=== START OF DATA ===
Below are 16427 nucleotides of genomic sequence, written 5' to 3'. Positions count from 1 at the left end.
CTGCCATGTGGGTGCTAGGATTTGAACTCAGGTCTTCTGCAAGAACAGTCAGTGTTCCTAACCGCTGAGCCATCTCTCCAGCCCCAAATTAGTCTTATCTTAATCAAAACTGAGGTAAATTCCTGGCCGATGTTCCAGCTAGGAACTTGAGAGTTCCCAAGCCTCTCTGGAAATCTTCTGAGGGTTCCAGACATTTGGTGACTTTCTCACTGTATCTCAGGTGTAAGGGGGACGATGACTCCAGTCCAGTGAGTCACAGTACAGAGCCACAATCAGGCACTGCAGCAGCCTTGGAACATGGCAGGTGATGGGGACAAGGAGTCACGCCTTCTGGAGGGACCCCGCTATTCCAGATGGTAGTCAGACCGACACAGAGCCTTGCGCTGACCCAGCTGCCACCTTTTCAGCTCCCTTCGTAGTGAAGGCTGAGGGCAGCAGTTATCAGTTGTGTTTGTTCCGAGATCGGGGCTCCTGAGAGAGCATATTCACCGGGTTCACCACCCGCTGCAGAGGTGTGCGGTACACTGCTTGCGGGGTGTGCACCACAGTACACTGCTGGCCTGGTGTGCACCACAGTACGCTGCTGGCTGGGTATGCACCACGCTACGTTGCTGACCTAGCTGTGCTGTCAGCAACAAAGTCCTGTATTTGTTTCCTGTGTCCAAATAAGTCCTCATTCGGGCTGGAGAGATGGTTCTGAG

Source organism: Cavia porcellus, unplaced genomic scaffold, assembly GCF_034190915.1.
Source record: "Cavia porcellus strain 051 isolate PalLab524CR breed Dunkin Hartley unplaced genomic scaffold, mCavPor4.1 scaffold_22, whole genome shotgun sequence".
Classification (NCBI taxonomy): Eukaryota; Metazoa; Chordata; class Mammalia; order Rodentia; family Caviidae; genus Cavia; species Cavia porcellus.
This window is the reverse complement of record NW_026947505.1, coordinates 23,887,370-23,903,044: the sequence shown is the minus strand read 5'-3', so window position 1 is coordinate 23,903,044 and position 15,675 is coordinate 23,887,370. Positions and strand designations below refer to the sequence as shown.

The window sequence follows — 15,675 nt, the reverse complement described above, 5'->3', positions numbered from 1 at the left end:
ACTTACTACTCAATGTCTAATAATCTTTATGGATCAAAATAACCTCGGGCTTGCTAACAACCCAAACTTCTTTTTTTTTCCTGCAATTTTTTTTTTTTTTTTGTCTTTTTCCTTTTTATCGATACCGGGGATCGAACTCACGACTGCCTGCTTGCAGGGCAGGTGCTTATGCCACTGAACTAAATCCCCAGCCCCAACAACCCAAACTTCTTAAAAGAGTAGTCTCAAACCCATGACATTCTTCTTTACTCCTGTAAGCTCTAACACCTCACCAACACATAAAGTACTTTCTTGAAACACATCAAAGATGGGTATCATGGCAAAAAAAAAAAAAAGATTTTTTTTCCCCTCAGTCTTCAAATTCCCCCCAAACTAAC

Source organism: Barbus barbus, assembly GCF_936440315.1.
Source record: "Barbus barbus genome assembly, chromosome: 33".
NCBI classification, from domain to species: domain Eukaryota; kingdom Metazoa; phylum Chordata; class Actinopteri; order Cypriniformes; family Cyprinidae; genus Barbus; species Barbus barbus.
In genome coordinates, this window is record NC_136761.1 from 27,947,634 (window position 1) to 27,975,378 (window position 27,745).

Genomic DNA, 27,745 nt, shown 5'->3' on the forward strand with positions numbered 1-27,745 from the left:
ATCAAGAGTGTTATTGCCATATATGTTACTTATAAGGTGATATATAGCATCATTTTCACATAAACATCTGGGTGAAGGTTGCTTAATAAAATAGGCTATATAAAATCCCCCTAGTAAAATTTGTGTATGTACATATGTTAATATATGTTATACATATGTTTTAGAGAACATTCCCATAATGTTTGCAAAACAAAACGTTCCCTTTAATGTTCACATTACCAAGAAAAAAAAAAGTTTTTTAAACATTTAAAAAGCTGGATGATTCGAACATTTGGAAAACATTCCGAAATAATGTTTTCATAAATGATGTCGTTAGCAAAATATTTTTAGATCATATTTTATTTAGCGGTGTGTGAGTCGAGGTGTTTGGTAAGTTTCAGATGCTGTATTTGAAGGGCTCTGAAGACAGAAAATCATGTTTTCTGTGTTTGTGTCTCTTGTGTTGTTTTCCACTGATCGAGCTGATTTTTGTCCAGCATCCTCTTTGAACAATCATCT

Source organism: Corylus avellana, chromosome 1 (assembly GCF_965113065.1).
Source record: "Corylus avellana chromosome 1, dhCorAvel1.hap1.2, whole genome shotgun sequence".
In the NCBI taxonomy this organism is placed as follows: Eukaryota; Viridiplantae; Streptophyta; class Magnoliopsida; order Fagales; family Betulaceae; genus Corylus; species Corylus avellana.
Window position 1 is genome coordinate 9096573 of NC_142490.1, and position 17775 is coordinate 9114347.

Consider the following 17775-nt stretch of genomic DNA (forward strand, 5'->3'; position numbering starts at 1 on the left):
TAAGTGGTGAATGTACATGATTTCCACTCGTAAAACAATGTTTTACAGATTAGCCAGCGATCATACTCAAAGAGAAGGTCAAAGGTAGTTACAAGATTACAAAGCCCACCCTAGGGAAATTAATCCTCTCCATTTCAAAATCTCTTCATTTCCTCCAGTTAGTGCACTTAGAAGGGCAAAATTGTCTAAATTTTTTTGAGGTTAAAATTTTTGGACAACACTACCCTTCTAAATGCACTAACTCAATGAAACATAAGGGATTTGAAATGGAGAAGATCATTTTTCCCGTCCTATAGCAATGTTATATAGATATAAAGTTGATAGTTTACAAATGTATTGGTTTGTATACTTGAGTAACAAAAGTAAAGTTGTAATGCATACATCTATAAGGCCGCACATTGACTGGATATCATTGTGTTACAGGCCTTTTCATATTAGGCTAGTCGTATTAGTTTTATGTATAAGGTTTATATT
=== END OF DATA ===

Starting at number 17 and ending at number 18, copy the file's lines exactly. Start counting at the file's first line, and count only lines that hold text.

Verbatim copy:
In the NCBI taxonomy this organism is placed as follows: Eukaryota; Viridiplantae; Streptophyta; class Magnoliopsida; order Fagales; family Betulaceae; genus Corylus; species Corylus avellana.
Window position 1 is genome coordinate 9096573 of NC_142490.1, and position 17775 is coordinate 9114347.